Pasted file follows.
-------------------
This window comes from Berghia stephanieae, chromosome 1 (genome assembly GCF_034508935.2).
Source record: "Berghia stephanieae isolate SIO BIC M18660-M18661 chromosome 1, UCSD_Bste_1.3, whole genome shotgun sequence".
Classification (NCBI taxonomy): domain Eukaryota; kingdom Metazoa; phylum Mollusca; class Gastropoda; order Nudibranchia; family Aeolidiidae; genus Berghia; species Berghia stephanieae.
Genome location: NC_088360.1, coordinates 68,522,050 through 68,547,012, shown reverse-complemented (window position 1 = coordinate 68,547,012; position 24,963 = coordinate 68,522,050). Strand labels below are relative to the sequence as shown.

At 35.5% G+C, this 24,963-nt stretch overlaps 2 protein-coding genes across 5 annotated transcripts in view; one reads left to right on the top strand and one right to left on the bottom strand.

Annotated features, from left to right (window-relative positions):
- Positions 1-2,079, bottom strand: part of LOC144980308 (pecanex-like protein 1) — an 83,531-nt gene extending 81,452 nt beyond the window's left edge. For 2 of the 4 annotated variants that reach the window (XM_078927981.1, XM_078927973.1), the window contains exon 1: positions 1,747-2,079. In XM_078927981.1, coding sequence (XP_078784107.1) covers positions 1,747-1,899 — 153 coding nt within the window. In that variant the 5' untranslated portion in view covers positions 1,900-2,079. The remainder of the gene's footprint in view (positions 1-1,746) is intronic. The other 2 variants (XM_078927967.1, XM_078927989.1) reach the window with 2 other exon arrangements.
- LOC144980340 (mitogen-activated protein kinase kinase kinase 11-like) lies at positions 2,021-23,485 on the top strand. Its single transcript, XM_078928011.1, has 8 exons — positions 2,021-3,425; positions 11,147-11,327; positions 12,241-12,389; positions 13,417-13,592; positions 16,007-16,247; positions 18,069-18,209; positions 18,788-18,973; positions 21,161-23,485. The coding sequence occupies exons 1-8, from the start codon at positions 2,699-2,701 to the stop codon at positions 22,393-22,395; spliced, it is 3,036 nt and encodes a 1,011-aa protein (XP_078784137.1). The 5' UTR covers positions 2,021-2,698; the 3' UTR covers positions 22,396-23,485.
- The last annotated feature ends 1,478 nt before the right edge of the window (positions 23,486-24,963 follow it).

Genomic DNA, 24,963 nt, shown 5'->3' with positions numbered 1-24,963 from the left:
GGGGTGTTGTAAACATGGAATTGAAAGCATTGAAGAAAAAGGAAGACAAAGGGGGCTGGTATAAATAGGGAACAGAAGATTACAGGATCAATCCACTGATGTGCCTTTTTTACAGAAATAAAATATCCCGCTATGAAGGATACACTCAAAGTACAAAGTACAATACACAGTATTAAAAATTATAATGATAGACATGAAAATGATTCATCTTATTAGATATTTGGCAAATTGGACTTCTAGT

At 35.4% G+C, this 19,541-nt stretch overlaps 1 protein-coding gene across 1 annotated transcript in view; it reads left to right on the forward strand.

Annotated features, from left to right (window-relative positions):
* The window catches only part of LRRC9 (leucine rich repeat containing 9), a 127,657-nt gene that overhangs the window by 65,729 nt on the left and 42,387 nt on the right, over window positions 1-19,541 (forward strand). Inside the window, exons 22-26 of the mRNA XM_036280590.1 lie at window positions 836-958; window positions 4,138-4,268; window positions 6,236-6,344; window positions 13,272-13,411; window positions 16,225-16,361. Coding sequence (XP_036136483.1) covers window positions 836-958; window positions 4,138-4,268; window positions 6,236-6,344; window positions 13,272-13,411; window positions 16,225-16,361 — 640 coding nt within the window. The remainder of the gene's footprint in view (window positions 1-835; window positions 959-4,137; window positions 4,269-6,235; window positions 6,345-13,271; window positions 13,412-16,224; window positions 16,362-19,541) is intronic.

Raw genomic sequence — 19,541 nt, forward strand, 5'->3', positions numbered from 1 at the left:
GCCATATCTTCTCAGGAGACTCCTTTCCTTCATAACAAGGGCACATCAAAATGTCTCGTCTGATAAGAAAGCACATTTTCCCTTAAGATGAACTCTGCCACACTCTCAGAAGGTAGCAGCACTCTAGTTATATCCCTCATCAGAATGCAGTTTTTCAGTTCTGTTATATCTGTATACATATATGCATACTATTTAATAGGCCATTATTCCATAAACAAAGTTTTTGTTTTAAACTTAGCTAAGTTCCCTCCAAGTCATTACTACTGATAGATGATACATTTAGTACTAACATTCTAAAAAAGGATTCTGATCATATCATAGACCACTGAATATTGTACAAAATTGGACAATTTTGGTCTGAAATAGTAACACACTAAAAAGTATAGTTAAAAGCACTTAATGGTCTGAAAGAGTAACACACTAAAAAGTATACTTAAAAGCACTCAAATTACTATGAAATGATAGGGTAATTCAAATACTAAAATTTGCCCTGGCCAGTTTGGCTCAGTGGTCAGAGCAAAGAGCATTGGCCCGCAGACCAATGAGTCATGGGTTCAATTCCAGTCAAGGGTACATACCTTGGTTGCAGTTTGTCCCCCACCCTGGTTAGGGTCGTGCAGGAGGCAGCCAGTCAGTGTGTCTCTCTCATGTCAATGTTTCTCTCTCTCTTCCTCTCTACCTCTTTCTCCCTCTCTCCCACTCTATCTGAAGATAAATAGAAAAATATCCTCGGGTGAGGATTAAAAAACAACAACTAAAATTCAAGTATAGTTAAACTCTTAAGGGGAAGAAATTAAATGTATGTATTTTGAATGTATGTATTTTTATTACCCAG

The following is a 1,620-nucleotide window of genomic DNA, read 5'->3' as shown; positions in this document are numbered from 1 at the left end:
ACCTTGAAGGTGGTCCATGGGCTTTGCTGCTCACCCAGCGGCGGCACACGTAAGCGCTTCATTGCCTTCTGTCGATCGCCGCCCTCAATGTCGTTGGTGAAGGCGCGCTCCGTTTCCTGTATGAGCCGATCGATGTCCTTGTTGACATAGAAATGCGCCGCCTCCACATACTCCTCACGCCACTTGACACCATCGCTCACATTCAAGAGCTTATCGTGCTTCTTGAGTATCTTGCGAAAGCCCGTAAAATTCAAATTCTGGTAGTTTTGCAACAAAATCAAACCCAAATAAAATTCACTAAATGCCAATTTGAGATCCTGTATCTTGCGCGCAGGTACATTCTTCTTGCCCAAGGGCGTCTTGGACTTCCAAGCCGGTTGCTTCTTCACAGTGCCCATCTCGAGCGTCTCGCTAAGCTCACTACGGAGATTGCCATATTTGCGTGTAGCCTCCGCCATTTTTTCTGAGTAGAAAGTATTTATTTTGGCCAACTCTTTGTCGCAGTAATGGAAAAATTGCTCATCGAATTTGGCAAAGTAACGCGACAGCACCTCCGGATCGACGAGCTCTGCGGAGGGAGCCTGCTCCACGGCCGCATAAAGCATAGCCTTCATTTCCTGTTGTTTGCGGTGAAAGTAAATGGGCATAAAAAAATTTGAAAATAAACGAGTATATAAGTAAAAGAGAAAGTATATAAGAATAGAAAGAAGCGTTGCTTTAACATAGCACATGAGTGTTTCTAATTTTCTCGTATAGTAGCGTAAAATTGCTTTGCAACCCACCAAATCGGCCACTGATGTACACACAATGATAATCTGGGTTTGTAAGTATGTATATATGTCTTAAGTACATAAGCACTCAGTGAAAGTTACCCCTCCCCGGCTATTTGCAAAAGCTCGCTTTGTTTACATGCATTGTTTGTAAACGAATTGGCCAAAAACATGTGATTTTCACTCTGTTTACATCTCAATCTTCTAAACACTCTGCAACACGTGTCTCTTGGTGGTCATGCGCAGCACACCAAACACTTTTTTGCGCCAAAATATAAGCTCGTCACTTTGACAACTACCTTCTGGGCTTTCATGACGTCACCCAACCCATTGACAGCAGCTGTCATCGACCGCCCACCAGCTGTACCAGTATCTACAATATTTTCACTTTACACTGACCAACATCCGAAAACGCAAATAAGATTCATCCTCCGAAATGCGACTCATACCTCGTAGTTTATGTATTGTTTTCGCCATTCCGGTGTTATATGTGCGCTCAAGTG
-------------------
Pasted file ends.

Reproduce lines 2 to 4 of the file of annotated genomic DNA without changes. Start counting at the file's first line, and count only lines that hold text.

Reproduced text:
Source record: "Berghia stephanieae isolate SIO BIC M18660-M18661 chromosome 1, UCSD_Bste_1.3, whole genome shotgun sequence".
Classification (NCBI taxonomy): domain Eukaryota; kingdom Metazoa; phylum Mollusca; class Gastropoda; order Nudibranchia; family Aeolidiidae; genus Berghia; species Berghia stephanieae.
Genome location: NC_088360.1, coordinates 68,522,050 through 68,547,012, shown reverse-complemented (window position 1 = coordinate 68,547,012; position 24,963 = coordinate 68,522,050). Strand labels below are relative to the sequence as shown.